6 doctors weighed in:

How can you dislocate a radius?

6 doctors weighed in
David Miller
Family Medicine
3 doctors agree

In brief: Arm pulling

A dislocated radial head is commonly called the "nursemaid's elbow" and is a fairly common injury in toddlers.
It is caused by pulling or jerking the arm (as in grabbing a fleeing toddler), pulling the radial head out of its place. It is easily treated and rarely leads to any further problems.

In brief: Arm pulling

A dislocated radial head is commonly called the "nursemaid's elbow" and is a fairly common injury in toddlers.
It is caused by pulling or jerking the arm (as in grabbing a fleeing toddler), pulling the radial head out of its place. It is easily treated and rarely leads to any further problems.
David Miller
David Miller
Answer assisted by David Miller, Medical Student
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Dr. Jeffrey Wint
Surgery - Hand Surgery

In brief: Radial head

dislocation occurs at the elbow, in adults it is associated with fractures and ligament injury in the elbow.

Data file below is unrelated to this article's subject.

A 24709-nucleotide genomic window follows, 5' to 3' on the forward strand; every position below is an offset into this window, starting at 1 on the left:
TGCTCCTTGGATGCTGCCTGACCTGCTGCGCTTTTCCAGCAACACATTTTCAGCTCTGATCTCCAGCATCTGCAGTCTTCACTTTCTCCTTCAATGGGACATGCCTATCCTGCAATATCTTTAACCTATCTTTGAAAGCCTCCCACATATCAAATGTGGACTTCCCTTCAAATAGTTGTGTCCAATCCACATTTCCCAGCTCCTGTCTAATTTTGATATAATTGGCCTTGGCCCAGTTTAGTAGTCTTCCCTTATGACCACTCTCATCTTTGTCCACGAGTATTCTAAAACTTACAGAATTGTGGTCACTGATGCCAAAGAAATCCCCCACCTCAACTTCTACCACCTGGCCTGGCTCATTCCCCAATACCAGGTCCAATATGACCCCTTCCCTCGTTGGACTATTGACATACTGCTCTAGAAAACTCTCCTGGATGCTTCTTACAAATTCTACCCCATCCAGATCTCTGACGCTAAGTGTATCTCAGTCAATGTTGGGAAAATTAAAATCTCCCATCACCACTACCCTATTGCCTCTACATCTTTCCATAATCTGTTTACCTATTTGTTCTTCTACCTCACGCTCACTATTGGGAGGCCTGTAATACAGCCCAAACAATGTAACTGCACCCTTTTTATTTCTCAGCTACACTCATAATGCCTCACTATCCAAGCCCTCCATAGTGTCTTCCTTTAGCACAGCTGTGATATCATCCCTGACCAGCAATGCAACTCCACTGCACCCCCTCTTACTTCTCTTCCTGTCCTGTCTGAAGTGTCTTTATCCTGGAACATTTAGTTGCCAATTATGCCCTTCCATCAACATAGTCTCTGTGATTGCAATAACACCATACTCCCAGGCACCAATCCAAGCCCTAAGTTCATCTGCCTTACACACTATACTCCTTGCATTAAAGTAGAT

distal radial dislocation or a disruption the radioulnar joint ( really an ulnar dislocation ) can occur by itself, with a fracture or due to a chronic ligament or arthritis problem. Most who know will equate a radius dislocation with a severe elbow injury in adults. IN kids not the same

In brief: Radial head

dislocation occurs at the elbow, in adults it is associated with fractures and ligament injury in the elbow.
distal radial dislocation or a disruption the radioulnar joint ( really an ulnar dislocation ) can occur by itself, with a fracture or due to a chronic ligament or arthritis problem. Most who know will equate a radius dislocation with a severe elbow injury in adults. IN kids not the same
Dr. Jeffrey Wint
Dr. Jeffrey Wint
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Dr. Michael Patney
Orthopedic Surgery

In brief: Depends

This would depend on the location (elbow or wrist) but is almost always related to trauma mostly falling on an outstretched arm.

In brief: Depends

This would depend on the location (elbow or wrist) but is almost always related to trauma mostly falling on an outstretched arm.
Dr. Michael Patney
Dr. Michael Patney
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